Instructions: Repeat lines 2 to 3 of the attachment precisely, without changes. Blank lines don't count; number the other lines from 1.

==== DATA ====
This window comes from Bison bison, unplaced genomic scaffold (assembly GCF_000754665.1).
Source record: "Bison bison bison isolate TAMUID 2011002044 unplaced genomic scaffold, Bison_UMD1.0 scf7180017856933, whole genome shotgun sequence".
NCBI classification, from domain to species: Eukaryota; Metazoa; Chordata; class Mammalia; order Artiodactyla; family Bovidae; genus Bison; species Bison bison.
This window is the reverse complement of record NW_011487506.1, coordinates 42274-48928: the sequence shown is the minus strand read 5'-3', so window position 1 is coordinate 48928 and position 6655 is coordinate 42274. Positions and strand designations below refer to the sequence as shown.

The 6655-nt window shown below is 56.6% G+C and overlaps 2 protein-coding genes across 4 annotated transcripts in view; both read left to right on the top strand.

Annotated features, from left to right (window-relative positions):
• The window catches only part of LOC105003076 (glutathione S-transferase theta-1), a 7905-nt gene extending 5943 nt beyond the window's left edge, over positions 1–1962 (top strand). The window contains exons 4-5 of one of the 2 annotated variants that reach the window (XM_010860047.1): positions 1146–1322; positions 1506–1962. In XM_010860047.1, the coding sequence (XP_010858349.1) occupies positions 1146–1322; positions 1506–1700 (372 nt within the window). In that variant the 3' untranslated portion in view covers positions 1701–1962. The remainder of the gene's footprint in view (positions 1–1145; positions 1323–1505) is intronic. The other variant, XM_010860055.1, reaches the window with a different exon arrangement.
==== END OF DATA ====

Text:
Source record: "Bison bison bison isolate TAMUID 2011002044 unplaced genomic scaffold, Bison_UMD1.0 scf7180017856933, whole genome shotgun sequence".
NCBI classification, from domain to species: Eukaryota; Metazoa; Chordata; class Mammalia; order Artiodactyla; family Bovidae; genus Bison; species Bison bison.